Premium repair method; throttle bearings upgraded to better than OEM specifications
Repair method adopted by Performance Oriented
The replacement of the Teflon "bearings" is a task a skilled technician may accomplish but the effort requires a deep skill set to remove and reinstall the throttle valves and their fasteners. The tasks identified where metallic bushings are installed requires specialized tooling and machinery so these are best left to specialized service providers.
Throttle Valve Replacement
Edge wear of the throttle valves allows large amounts of air to bypass during idling operation resulting in idle speeds that are too high and cannot be adjusted down. Edge wear of the throttle valves is directly resultant from axial movement of the throttle shafts allowing the throttle valves to rub with the bores in the throttle bodies at nearly closed throttle positions. Uncontrolled axial movement of the throttle shafts contributes to the seemingly random variations in idle and progression operation, as the shaft moves axially, the throttle valves change their clearances with their respective throttle bores which upsets the air being drawn into the engine resulting in erratic engine idling and progression circuit performance.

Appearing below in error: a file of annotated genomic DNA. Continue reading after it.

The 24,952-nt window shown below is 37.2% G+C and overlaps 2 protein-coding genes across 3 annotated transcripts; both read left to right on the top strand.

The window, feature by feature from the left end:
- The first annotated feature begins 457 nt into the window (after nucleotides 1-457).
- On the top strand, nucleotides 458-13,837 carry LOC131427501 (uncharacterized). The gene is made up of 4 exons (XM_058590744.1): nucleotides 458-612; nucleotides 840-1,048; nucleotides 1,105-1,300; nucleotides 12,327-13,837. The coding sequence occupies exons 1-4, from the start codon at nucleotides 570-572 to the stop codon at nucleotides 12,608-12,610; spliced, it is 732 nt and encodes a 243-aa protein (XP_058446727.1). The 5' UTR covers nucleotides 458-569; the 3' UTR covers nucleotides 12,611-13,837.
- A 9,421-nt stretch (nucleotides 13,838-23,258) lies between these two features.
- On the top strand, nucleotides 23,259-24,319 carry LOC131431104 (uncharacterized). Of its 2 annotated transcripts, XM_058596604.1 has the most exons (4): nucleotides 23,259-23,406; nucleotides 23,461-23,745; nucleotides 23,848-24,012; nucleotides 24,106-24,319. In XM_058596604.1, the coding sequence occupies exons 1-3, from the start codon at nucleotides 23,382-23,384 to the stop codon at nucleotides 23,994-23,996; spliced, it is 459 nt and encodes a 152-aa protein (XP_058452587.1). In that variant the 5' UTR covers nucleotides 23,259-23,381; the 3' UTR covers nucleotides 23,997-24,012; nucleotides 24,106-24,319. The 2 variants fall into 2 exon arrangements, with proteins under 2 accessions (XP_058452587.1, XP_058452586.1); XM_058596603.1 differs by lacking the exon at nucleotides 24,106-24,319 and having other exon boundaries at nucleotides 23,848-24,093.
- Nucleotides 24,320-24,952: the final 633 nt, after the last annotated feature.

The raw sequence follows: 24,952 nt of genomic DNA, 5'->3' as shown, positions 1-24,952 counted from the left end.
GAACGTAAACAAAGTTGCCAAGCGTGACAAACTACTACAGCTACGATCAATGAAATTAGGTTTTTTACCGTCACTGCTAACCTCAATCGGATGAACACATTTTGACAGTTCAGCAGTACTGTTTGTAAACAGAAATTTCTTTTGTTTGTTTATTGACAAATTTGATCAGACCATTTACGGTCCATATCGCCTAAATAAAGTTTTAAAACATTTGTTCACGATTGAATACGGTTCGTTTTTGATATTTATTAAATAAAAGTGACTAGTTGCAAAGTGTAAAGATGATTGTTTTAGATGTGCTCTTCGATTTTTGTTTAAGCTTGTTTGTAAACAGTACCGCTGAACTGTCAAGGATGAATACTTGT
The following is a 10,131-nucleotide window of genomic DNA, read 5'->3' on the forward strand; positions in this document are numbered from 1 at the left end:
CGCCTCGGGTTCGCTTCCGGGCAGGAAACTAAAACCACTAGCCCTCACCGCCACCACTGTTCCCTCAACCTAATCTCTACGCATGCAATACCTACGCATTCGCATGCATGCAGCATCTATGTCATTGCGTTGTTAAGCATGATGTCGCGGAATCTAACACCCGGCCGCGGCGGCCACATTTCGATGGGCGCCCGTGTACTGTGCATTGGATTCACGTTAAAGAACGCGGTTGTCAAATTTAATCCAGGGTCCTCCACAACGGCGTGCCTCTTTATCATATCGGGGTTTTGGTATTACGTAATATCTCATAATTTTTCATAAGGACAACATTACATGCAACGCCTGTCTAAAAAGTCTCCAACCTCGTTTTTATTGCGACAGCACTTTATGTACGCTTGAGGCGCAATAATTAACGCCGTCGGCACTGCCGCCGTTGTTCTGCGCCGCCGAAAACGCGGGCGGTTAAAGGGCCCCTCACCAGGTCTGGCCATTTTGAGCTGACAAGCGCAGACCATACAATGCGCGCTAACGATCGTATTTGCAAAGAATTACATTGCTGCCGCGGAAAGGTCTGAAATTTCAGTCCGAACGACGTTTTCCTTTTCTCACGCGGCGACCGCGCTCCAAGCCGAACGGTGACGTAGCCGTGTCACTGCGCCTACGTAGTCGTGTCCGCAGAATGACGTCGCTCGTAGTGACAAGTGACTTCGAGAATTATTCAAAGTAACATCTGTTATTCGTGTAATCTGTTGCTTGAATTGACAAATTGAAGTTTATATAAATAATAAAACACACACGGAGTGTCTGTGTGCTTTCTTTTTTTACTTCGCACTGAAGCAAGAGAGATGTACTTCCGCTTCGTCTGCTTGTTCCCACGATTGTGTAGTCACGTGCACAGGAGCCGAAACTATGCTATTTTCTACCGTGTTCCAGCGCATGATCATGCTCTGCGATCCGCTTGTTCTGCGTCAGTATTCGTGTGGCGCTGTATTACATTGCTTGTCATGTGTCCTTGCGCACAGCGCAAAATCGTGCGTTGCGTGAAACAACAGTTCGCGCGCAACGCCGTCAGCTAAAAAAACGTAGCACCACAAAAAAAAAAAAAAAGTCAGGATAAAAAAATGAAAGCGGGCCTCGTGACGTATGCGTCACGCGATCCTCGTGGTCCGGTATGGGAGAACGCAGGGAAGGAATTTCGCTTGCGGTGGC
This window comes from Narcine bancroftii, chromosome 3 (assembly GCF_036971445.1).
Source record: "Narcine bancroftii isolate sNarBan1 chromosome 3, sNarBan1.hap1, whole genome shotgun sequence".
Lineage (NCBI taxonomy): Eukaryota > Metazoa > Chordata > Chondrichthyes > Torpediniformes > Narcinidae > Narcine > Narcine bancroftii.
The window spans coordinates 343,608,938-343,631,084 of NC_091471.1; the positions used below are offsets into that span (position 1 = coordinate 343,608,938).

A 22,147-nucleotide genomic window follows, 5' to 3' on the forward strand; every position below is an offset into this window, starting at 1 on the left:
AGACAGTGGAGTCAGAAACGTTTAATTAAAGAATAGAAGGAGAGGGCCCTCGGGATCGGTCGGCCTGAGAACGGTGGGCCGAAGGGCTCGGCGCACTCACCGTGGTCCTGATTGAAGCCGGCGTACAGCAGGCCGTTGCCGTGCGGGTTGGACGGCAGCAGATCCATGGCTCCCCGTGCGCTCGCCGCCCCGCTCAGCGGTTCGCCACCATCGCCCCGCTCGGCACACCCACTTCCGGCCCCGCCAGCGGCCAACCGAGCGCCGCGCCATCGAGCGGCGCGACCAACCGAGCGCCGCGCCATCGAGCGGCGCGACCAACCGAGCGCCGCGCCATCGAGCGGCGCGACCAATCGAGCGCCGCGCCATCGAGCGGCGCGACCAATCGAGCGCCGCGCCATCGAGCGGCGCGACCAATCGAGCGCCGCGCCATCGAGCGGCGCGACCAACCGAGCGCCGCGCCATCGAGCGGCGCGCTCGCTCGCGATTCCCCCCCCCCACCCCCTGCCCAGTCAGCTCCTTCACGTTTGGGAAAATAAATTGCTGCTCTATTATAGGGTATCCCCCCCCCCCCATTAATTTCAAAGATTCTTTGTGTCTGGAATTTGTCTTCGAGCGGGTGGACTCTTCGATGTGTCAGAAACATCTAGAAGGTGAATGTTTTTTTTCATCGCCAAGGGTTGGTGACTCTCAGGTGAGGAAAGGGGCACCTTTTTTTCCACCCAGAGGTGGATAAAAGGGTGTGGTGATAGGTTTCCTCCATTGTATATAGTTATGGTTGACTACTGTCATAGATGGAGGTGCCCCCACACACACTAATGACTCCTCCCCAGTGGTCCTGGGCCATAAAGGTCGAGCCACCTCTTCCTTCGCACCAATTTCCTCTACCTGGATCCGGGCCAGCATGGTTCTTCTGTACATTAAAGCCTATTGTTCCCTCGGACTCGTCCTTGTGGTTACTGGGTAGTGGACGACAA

The idle air adjustment screws provide some compensation for the throttle valve with bore clearance problem but this is a solution that works only at the time of tuning and will not compensate for variations of shaft movement during driving operation.
Replacing worn throttle valves with new equivalents will help reestablish OEM clearances for improved low speed performance. The process sounds easy but can be difficult to achieve since the original shafts must be removed without damaging them and then reinstalled and aligned. Particularly challenging is the removal of the pinch screws securing the throttle valves, their threads are typically rusted or seized with the shafts and they are also mechanically "staked" in place. Also, screwdrivers tend to bugger the screw slots during removal attempts and pressure exerted to keep the screwdrivers from "camming" out of engagement will result in bent throttle shafts. End play must be set correctly to prevent seizing due to thermal expansion differences between the aluminum throttle housings and the steel throttle shafts and to also control excessive lateral movement. Also important to adjust correctly is the "timing" of all three throttle valves so they are matched for air flow at idle position and remain synchronized for larger throttle openings.